Brazil and China Send Joint Satellite into Space to Monitor Amazon Rainforest
China and Brazil launched an observational satellite into orbit on Friday to observe the Amazon rainforest, the two countries announced.
The CBERS-4As satellite was launched on Friday on a Long March-4B rocket in the northern Chinese province of Shanxi, with the aim of supporting the Brazilian government’s monitoring of the Amazon rainforest as well as broader changes in the country’s environment.
The mission forms part of the China-Brazil Earth Resources Satellite (CBERS) program that began in 1988 and is the sixth of its kind. The bilateral program is considered a template for closer cooperation between BRIC nations (Brazil, Russia, India, China) between the world’s largest emerging economies.
As well as the Brazilian satellite, China also sent seven other satellites into space by the same rocket, including one donated to Ethiopia.
Chinese state media outlet Xinhua reports that Chinese leader Xi Jinping and Brazilian President Jair Bolsonaro exchanged messages of congratulations over the launch, with Xi declaring it “a successful precedent for aerospace cooperation between developing countries and a good example for South-South cooperation in high-tech fields.”
“The successful launch of CBERS 04A came as China and Brazil are celebrating the 45th anniversary of the establishment of diplomatic relations,” he continued.
Xi also expressed his hope that the two countries will “earnestly implement their 10-year aerospace cooperation plan, and actively advance follow-up satellite cooperation, so as to enrich the China-Brazil comprehensive strategic partnership for the benefit of both countries and their peoples.”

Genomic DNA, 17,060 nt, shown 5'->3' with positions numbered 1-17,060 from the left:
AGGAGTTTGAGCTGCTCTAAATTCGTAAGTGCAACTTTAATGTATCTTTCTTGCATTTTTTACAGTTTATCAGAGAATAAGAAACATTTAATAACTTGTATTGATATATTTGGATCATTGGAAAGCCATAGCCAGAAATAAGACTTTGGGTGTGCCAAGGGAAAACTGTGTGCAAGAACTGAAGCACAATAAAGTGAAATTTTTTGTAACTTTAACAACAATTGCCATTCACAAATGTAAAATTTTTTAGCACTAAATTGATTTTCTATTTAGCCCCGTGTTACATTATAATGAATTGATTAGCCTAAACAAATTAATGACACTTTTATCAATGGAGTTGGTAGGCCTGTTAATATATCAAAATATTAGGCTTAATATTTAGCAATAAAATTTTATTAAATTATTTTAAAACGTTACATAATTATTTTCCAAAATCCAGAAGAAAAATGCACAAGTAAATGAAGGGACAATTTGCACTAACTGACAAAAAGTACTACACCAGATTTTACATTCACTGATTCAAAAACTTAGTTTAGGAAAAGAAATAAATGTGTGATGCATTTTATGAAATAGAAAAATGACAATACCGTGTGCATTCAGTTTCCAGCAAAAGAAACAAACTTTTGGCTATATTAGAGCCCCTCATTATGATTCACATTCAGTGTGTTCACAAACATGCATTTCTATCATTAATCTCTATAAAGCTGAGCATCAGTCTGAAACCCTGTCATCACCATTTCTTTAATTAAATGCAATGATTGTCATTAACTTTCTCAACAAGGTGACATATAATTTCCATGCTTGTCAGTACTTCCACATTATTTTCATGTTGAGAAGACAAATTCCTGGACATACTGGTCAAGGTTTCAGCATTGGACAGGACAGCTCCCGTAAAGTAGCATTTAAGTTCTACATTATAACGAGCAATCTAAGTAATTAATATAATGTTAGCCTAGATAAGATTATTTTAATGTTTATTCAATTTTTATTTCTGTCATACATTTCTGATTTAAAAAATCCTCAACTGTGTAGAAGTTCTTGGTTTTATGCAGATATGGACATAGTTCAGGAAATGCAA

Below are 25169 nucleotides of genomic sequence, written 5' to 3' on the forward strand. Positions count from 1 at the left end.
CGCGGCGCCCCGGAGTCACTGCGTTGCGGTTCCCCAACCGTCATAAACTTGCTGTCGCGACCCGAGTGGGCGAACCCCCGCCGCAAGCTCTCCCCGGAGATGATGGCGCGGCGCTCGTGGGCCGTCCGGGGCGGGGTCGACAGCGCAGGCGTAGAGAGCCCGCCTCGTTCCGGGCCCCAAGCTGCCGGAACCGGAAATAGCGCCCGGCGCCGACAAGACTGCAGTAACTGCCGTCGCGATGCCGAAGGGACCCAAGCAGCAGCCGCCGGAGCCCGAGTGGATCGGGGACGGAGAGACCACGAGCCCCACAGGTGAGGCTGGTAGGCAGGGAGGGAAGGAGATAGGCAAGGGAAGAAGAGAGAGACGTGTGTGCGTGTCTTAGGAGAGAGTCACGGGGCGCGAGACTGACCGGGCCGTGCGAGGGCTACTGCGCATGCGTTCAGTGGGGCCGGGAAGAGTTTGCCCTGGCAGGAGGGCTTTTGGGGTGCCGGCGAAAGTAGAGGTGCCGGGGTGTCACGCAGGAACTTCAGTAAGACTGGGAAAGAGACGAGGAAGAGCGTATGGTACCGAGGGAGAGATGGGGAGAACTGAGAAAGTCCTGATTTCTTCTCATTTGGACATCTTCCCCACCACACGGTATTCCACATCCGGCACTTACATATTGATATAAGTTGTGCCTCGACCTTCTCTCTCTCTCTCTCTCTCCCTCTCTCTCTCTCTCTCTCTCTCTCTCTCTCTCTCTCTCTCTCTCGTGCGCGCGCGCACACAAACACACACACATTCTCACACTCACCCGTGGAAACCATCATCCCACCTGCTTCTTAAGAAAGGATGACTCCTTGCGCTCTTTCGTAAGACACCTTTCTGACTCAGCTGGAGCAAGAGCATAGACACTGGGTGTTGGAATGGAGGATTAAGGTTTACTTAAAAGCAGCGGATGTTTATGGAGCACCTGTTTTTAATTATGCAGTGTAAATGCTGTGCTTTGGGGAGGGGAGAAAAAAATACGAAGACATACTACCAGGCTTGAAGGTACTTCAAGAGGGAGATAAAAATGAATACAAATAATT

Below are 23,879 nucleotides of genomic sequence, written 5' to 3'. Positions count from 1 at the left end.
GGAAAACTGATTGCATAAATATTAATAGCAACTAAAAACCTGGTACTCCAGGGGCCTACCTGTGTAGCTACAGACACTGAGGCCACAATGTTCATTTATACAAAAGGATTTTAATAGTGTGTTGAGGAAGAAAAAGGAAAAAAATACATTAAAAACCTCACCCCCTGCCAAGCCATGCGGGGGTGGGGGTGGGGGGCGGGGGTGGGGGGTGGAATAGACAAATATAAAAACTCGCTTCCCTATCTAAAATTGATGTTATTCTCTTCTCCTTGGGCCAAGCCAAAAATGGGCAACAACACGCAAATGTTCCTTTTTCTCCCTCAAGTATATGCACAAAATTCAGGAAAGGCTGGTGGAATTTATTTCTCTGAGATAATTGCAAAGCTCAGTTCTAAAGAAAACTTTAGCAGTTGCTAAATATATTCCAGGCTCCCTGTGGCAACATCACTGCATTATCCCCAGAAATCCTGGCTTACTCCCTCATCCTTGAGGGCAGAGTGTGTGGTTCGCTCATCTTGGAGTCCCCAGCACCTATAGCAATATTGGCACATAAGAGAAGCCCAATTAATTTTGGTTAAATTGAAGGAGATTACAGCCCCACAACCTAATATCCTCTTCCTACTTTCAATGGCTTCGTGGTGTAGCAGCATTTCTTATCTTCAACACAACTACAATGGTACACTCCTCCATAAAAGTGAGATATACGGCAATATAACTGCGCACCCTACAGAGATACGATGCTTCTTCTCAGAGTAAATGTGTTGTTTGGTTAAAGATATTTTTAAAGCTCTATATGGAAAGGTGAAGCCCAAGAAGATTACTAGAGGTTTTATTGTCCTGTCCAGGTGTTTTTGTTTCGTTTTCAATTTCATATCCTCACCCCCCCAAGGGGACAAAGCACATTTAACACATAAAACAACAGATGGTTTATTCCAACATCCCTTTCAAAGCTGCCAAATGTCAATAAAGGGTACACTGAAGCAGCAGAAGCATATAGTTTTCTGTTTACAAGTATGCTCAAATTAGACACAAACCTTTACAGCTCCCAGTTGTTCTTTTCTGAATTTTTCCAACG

Bolsonaro noted that both sides had “witnessed fruitful aerospace cooperation over the past years and that the successful launch and operation of CBERS 04A marked the latest major achievement and will play an important role in the two countries’ efforts to monitor and utilize natural resources.”
The program will likely be welcomed by environmental activists, who have accused Bolsonaro of failing to protect the Amazon rainforest and expressing dismay over his skepticism of man-made climate change.
Such close cooperation is a far cry from the rhetoric that Bolsonaro conveyed during last year’s presidential campaign, where he warned that China represented a threat to Brazil’s sovereignty because of Beijing’s large-scale investment in the country under previous socialist administrations.
Bolsonaro has since appeared to have significantly softened his tone, warning during a recent visit to Beijing that “Brazil needs China” as he signed eight separate trade agreements. Last month, Bolsonaro met Xi again at the BRICS summit in Brasilia, where the two men held further discussions about expanding “free trade” between the two countries.